Meningitus B (MenB) is a frightening illness. It can overtake and kill in 24 hours. College-age students who live in close quarters are the usual victims. If it doesn’t kill, it often causes grievous injury—especially to the extremities—including loss of fingers, toes, feet, or parts of the face. While vaccines against other strains of meningitis have long been available, those for MenB have only been approved in the U.S. for a few months. Thanks to Pfizer and Novartis, we now have two effective FDA approved vaccine choices to protect against this terrible MenB strain. Unfortunately, neither is required on the routine schedule of vaccinations.
In February, I joined with a group of advocates at the Centers for Disease Control and Prevention’s (CDC) Advisory Committee on Immunization Practices (ACIP) in Atlanta to change that. At the top of ACIP's agenda was a vote on MenB’s inclusion on the routine vaccine schedule for persons at increased risk. While the ACIP discussed various topics such as the, “Economic evaluation of vaccinating US adolescents and college students against serogroup B meningococcal disease” or “Considerations for routine use of MenB vaccines in adolescents,” ACIP wasn’t scheduled to vote on including MenB vaccines on routine schedule for adolescents. That was unfortunate, as those who came to Atlanta with personal experience about the horrors with MenB told the committee – many in graphic terms.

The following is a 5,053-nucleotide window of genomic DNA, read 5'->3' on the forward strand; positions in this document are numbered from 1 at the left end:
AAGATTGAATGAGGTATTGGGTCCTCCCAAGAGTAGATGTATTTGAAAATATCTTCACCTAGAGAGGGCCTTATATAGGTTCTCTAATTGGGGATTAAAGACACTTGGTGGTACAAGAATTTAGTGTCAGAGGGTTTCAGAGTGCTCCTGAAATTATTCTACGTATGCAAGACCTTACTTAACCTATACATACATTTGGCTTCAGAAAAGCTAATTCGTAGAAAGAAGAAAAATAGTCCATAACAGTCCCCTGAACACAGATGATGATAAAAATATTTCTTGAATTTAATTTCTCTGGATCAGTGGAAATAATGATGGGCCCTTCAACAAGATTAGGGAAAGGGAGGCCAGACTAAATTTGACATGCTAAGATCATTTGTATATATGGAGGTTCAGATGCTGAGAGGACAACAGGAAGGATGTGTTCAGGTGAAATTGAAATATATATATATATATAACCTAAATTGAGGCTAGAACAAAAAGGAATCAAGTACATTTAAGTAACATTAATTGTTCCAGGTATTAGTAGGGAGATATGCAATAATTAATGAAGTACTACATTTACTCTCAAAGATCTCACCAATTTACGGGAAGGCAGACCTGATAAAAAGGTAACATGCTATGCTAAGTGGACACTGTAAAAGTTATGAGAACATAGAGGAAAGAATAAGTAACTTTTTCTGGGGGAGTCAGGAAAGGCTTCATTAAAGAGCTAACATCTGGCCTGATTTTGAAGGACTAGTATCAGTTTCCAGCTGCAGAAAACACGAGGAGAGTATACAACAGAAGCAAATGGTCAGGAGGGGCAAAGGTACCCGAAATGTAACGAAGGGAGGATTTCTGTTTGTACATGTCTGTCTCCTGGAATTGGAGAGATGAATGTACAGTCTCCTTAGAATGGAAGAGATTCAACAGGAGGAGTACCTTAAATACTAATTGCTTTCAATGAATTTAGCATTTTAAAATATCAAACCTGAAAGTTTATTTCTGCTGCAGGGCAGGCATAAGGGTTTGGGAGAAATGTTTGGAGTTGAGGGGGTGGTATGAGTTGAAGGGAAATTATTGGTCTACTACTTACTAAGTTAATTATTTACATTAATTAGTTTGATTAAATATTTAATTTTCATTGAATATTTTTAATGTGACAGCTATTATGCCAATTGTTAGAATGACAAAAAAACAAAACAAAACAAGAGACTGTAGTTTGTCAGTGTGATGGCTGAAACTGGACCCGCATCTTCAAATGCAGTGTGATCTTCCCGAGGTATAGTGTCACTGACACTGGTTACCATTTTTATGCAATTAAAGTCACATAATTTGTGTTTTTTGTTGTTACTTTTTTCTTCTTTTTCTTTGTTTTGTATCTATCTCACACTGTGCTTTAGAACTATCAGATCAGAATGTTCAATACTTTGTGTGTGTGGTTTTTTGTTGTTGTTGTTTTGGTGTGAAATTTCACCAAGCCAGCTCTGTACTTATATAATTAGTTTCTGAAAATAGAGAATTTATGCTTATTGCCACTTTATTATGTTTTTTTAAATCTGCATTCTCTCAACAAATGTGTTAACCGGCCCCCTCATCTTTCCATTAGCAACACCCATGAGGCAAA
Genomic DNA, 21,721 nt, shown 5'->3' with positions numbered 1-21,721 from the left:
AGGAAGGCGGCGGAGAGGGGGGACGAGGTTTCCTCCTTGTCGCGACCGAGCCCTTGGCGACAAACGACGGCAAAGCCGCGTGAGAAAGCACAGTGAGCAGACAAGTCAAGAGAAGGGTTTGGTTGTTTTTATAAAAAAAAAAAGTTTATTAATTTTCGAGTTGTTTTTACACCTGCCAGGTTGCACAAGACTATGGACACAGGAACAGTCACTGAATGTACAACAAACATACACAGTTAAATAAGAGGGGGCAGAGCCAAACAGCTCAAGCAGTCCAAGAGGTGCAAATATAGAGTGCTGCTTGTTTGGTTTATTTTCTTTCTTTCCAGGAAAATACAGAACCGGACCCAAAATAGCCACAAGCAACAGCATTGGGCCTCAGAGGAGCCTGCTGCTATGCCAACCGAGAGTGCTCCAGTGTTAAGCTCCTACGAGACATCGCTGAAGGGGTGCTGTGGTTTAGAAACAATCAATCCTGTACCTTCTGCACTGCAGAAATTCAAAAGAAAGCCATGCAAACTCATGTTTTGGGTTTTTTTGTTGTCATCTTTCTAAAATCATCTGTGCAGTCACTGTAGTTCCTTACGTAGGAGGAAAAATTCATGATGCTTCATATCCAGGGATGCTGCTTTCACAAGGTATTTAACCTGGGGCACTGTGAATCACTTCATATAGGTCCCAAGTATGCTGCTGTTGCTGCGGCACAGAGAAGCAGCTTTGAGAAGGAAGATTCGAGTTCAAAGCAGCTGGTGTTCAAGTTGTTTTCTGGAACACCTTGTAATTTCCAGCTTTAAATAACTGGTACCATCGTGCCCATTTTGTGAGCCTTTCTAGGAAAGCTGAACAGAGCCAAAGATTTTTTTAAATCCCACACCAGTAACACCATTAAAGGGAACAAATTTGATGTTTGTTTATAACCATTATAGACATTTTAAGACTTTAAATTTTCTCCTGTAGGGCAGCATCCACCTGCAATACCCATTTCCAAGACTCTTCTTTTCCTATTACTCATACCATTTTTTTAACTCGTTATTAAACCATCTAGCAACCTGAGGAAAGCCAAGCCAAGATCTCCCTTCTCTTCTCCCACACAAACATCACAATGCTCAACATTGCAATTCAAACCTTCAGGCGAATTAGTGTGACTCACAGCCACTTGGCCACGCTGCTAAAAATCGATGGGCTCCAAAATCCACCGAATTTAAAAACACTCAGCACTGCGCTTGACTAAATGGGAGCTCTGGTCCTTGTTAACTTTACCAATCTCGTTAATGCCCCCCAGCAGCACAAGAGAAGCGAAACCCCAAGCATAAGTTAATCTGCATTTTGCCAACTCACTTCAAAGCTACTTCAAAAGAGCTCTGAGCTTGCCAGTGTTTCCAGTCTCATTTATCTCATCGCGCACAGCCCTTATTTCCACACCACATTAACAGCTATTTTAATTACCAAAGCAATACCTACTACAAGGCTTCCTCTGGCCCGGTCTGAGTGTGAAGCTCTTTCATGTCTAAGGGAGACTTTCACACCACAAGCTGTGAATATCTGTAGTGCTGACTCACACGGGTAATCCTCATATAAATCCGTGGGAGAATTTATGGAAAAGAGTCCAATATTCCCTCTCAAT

Dr. Mary Ferris, student health director at the University of California Santa Barbara, a campus of 30,000 students, faculty and staff led off. In November 2013, her campus experienced an outbreak of four cases of the MenB disease. A 19-year-old lacrosse team member suffered amputations of both legs and extensive skin grafts and scarring to his arms and face. Every word she said resonated. I have excerpted her comments here:
“I know you’re well aware of the devastating consequences of this terrible disease, but you may not know the impact it has on a university when an outbreak occurs. National news outlets camped out on the campus. There was widespread fear and even panic among students, faculty, staff, and the surrounding city. The local school district initially prohibited our student teachers from their sites, and parents drove in to remove their children from the campus. Our campus childcare center asked student volunteers to stay away. Parents demanded that we close the campus, and others did not want their students to come home for Thanksgiving holidays. Our local public health department and CDC had to establish special phone lines to handle the large volume of incoming distress calls. We greatly appreciate all the help they gave us, including handling even international media attention, but we would have much rather avoided this disaster completely by protecting our students in advance with a vaccine that covers MenB. Outbreaks WILL happen again at other colleges, and in fact is happening right now at the University of Oregon, where they are struggling to find a source to pay for the vaccines. Even ONE CASE in a college setting has major repercussions on the institution, and most colleges will not have the resources to pay for vaccines when the outbreaks occur.
We need the ACIP to establish MenB vaccine as part of routine adolescent immunizations, so that our entering students can be protected before they arrive on campus and are exposed to meningococcus, not just after an outbreak occurs. We also need your recommendation for vaccination before college entry so that we can enforce it as an entrance requirement along with MCV4 coverage. The majority of our students are the first generation in their families to attend college, and they come from low income families that will not be able to afford this vaccine unless it is included in their health insurance coverage.”